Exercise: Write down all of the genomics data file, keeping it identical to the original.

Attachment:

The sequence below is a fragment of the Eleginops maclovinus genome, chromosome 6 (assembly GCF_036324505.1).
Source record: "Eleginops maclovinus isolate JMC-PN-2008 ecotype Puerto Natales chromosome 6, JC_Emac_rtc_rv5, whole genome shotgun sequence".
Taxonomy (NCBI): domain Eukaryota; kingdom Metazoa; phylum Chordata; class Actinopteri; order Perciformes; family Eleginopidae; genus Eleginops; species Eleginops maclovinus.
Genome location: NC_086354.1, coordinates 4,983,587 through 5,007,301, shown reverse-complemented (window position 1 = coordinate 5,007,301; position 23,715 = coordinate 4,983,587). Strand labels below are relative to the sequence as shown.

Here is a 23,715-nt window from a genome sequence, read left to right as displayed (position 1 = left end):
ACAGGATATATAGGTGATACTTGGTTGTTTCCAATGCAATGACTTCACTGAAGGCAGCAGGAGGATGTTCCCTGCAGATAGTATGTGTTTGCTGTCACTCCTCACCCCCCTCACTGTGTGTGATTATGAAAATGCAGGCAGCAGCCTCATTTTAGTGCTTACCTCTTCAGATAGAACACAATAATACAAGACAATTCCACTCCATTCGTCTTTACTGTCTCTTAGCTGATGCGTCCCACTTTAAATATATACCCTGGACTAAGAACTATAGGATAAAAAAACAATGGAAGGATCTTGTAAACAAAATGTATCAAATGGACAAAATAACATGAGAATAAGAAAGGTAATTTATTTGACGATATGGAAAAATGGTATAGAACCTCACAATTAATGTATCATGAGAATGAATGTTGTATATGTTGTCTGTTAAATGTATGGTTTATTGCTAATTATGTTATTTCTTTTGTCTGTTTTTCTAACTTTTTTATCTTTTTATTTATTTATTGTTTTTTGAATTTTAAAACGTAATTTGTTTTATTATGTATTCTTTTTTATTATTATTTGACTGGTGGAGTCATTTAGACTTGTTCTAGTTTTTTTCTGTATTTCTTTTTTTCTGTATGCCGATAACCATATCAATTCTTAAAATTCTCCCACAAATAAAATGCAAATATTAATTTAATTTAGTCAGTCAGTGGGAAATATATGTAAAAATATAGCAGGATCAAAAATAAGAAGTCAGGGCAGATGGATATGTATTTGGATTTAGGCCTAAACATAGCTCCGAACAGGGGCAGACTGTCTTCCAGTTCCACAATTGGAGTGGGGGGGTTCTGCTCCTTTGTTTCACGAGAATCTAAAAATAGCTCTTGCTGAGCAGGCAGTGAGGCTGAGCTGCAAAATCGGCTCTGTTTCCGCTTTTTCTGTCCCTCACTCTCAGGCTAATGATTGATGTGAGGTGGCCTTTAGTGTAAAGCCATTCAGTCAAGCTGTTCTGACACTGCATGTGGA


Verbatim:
The sequence below is a fragment of the Eleginops maclovinus genome, chromosome 6 (assembly GCF_036324505.1).
Source record: "Eleginops maclovinus isolate JMC-PN-2008 ecotype Puerto Natales chromosome 6, JC_Emac_rtc_rv5, whole genome shotgun sequence".
Taxonomy (NCBI): domain Eukaryota; kingdom Metazoa; phylum Chordata; class Actinopteri; order Perciformes; family Eleginopidae; genus Eleginops; species Eleginops maclovinus.
Genome location: NC_086354.1, coordinates 4,983,587 through 5,007,301, shown reverse-complemented (window position 1 = coordinate 5,007,301; position 23,715 = coordinate 4,983,587). Strand labels below are relative to the sequence as shown.

Here is a 23,715-nt window from a genome sequence, read left to right as displayed (position 1 = left end):
ACAGGATATATAGGTGATACTTGGTTGTTTCCAATGCAATGACTTCACTGAAGGCAGCAGGAGGATGTTCCCTGCAGATAGTATGTGTTTGCTGTCACTCCTCACCCCCCTCACTGTGTGTGATTATGAAAATGCAGGCAGCAGCCTCATTTTAGTGCTTACCTCTTCAGATAGAACACAATAATACAAGACAATTCCACTCCATTCGTCTTTACTGTCTCTTAGCTGATGCGTCCCACTTTAAATATATACCCTGGACTAAGAACTATAGGATAAAAAAACAATGGAAGGATCTTGTAAACAAAATGTATCAAATGGACAAAATAACATGAGAATAAGAAAGGTAATTTATTTGACGATATGGAAAAATGGTATAGAACCTCACAATTAATGTATCATGAGAATGAATGTTGTATATGTTGTCTGTTAAATGTATGGTTTATTGCTAATTATGTTATTTCTTTTGTCTGTTTTTCTAACTTTTTTATCTTTTTATTTATTTATTGTTTTTTGAATTTTAAAACGTAATTTGTTTTATTATGTATTCTTTTTTATTATTATTTGACTGGTGGAGTCATTTAGACTTGTTCTAGTTTTTTTCTGTATTTCTTTTTTTCTGTATGCCGATAACCATATCAATTCTTAAAATTCTCCCACAAATAAAATGCAAATATTAATTTAATTTAGTCAGTCAGTGGGAAATATATGTAAAAATATAGCAGGATCAAAAATAAGAAGTCAGGGCAGATGGATATGTATTTGGATTTAGGCCTAAACATAGCTCCGAACAGGGGCAGACTGTCTTCCAGTTCCACAATTGGAGTGGGGGGGTTCTGCTCCTTTGTTTCACGAGAATCTAAAAATAGCTCTTGCTGAGCAGGCAGTGAGGCTGAGCTGCAAAATCGGCTCTGTTTCCGCTTTTTCTGTCCCTCACTCTCAGGCTAATGATTGATGTGAGGTGGCCTTTAGTGTAAAGCCATTCAGTCAAGCTGTTCTGACACTGCATGTGGA